But Peter had another purpose in mind. He knew that a “fiery trial” was about to begin—official persecution from the Roman Empire (1 Peter 4:12). When the church began in Jerusalem, it was looked on as a “sect” of the traditional Jewish faith. The first Christians were Jews, and they met in the temple precincts. The Roman government took no official action against the Christians since the Jewish religion was accepted and approved. But when it became clear that Christianity was not a “sect” of Judaism, Rome had to take official steps.

Several events occurred that helped to precipitate this “fiery trial.” To begin with, Paul had defended the Christian faith before the official court in Rome (Phil. 1:12–24). He had been released but then was arrested again. This second defense failed, and he was martyred (2 Tim. 4:16–18). Second, the deranged Emperor, Nero, blamed the fire of Rome (July A.D. 64) on the Christians, using them as a scapegoat. Peter was probably in Rome about that time and was slain by Nero, who had also killed Paul. Nero’s persecution of Christians was local at first, but it probably spread. At any rate, Peter wanted to prepare the churches. We must not get the idea that all Christians in every part of the Empire were going through the same trials to the same degree at the same time. It varied from place to place, though suffering and opposition were pretty general (1 Peter 5:9). Nero introduced official persecution of the church and other emperors followed his example in later years. Peter’s letter must have been a tremendous help to Christians who suffered during the reigns of Trajan (98–117), Hadrian (117–138), and Diocletian (284–305). Christians in the world today may yet learn the value of Peter’s letter when their own “fiery 2 Steve Saint, “Did They Have to Die” Christianity Today, 16 September 1996, 26. 3Tan, Paul Lee, Encyclopedia of 7,700 Illustrations, (Garland, Texas: Bible Communications, Inc.) 1996.
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trials” of persecution begin. While I personally believe that the church will not go through the Tribulation, I do believe that these latter days will bring much suffering and persecution to the people of God. It is possible that Silas was the bearer of this letter to the believers in the provinces, and also the secretary who wrote the epistle.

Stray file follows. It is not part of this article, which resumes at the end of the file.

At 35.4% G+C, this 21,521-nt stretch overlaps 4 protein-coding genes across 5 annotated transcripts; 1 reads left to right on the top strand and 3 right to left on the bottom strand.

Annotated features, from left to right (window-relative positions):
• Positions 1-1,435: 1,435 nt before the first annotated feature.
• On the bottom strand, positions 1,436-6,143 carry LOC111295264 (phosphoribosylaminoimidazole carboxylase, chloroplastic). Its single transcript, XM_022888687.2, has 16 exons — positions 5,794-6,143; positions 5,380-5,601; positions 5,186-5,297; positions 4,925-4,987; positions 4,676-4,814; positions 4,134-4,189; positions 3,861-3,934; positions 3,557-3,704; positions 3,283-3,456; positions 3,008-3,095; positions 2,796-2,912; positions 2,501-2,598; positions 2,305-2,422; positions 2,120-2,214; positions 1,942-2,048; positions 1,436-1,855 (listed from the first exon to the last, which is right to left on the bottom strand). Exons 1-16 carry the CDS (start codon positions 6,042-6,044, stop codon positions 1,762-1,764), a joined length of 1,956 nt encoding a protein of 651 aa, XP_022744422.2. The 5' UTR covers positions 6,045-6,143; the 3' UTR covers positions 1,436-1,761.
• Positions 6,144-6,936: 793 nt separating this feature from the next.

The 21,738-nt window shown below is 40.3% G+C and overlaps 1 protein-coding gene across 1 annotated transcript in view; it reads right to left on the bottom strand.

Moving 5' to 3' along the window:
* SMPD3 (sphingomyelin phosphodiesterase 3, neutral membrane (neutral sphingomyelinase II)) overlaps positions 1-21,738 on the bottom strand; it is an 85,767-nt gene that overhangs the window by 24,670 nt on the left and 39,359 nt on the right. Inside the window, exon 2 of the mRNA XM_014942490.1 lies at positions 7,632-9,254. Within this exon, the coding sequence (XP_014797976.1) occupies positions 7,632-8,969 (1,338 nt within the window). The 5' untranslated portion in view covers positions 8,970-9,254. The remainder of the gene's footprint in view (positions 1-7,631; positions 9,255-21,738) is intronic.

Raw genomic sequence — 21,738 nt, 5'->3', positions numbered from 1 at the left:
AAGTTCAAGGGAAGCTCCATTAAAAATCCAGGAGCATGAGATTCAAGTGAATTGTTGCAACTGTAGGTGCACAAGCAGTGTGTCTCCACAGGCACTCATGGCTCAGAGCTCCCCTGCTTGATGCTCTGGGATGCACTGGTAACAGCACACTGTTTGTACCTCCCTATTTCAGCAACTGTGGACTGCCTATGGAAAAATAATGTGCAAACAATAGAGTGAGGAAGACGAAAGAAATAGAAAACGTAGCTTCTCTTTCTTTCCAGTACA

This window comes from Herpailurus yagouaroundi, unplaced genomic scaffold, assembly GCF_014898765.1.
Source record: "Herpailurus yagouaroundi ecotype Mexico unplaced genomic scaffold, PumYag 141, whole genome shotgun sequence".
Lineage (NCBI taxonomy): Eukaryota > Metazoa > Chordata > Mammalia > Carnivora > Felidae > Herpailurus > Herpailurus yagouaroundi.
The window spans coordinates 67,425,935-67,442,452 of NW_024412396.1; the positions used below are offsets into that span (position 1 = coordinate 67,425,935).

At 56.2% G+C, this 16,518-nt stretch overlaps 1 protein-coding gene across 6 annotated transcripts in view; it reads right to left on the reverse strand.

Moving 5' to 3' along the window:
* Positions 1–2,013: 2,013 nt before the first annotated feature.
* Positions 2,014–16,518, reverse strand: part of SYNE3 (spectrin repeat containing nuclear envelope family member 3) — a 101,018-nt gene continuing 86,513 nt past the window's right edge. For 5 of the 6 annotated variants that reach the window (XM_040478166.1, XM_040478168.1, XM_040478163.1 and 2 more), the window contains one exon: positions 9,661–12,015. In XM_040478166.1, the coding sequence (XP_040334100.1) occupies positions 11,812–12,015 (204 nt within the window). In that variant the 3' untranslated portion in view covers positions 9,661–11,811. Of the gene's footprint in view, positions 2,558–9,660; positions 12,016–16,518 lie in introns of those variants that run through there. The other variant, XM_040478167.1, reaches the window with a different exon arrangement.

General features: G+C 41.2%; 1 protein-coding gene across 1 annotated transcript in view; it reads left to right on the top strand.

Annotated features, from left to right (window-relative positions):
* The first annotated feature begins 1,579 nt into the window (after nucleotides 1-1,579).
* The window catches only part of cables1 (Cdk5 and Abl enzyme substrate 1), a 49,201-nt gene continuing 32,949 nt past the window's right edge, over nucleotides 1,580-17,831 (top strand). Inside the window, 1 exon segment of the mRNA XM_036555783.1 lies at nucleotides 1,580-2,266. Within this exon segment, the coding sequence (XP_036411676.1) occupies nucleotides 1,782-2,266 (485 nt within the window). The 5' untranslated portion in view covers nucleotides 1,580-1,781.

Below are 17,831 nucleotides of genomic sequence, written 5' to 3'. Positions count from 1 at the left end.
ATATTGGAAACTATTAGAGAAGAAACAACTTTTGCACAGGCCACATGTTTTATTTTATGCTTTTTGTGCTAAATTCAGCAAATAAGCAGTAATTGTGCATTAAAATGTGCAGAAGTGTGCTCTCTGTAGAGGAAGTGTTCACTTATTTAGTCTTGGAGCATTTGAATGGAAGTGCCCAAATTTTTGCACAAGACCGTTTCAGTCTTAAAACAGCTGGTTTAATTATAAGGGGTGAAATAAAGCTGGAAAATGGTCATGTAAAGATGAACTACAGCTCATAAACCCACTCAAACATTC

The Message (1 Peter 5:12) First Peter is a letter of encouragement (1 Peter 5:12). We have noted that the theme of suffering runs throughout the letter, but so also does the theme of glory (see 1 Peter 1:7–8, 11, 21; 2:12; 4:11– 16; 5:1, 4, 10–11). One of the encouragements that Peter gives suffering saints is the assurance that their suffering will one day be transformed into glory (1 Peter 1:6–7; 4:13–14; 5:10). This is possible only because the Saviour suffered for us and then entered into His glory (1 Peter 1:11; 5:1). The sufferings of Christ are mentioned often in this letter (1 Peter 1:11; 3:18; 4:1, 13; 5:1). Peter is preeminently the apostle of hope, as Paul is the apostle of faith and John of love. As believers, we have a “living hope” because we trust a living Christ (1 Peter 1:3). This hope enables us to keep our minds under control and “hope to the end” (1 Peter 1:13) when Jesus shall return. We must not be ashamed of our hope but be ready to explain and defend it (1 Peter 3:15). Like Sarah, Christian wives can hope in God (1 Peter 3:5, where “trusted” should be translated “hoped”). Since suffering brings glory, and because Jesus is coming again, we can indeed be hopeful! But suffering does not automatically bring glory to God and blessing to God’s people. Some believers have fainted and fallen in times of trial and have brought shame to the name of Christ. It is only when we depend on the grace of God that we can glorify God in times of suffering. Peter also emphasized God’s grace in this letter. “I have written to you briefly, encouraging you and testifying that this is the true grace of God. Stand fast in it” (1 Peter 5:12, NIV). The word “grace” is used in every chapter of 1 Peter: 1:2, 10, 13; 2:19 (“thankworthy”), 20 (“acceptable”); 3:7; 4:10; 5:5, 10, 12. Grace is God’s generous favor to undeserving sinners and needy saints. When we depend on God’s grace, we can endure suffering and turn trials into triumphs. It is grace alone that saves us (Eph. 2:8–10). God’s grace can give us strength in times of trial (2 Cor. 12:1–10). Grace enables us to serve God in spite of difficulties (1 Cor. 15:9–10). Whatever begins with God’s grace will always lead to glory (Ps. 84:11; 1 Peter 5:10). As we study 1 Peter, we will see how the three themes of suffering, grace, and glory unite to form an encouraging message for believers experiencing times of trial and persecution. These themes are summarized in 1 Peter 5:10, a verse we would do well to memorize. The cynical editor and writer H.L. Mencken once defined hope as “a pathological belief in the occurrence of the impossible.” But that definition does not agree with the New Testament meaning of the word. True Christian hope is more than “hope so.” It is confident assurance of future glory and blessing. An Old Testament believer called God “the Hope of Israel” (Jer. 14:8). A New Testament believer affirms that Jesus Christ is his hope (1 Tim. 1:1; see Col. 1:27). The unsaved sinner is “without hope” (Eph. 2:12); and if he dies without Christ, he will be hopeless forever. The Italian poet, Dante, in his Divine Comedy, put this inscription over the world of the dead: “Abandon all hope, you who enter here!” This confident hope gives us the encouragement and enablement we need for daily living. It does not put us in a rocking chair where we complacently await the return of Jesus Christ. Instead, it puts us in the marketplace, on the battlefield, where we keep on going when the burdens are heavy and the battles are hard. Hope is not a sedative; it is a shot of adrenaline, a blood transfusion. Like an anchor, our hope in Christ stabilizes us in the storms of life (Heb. 6:18–19); but unlike an anchor, our hope moves us forward, it does not hold us back. It is not difficult to follow Peter’s train of thought. Everything begins with salvation, our personal relationship to God through Jesus Christ. If we know Christ as Saviour, then we have hope! If we have hope, then we can walk in holiness and in harmony. There should be no problem submitting to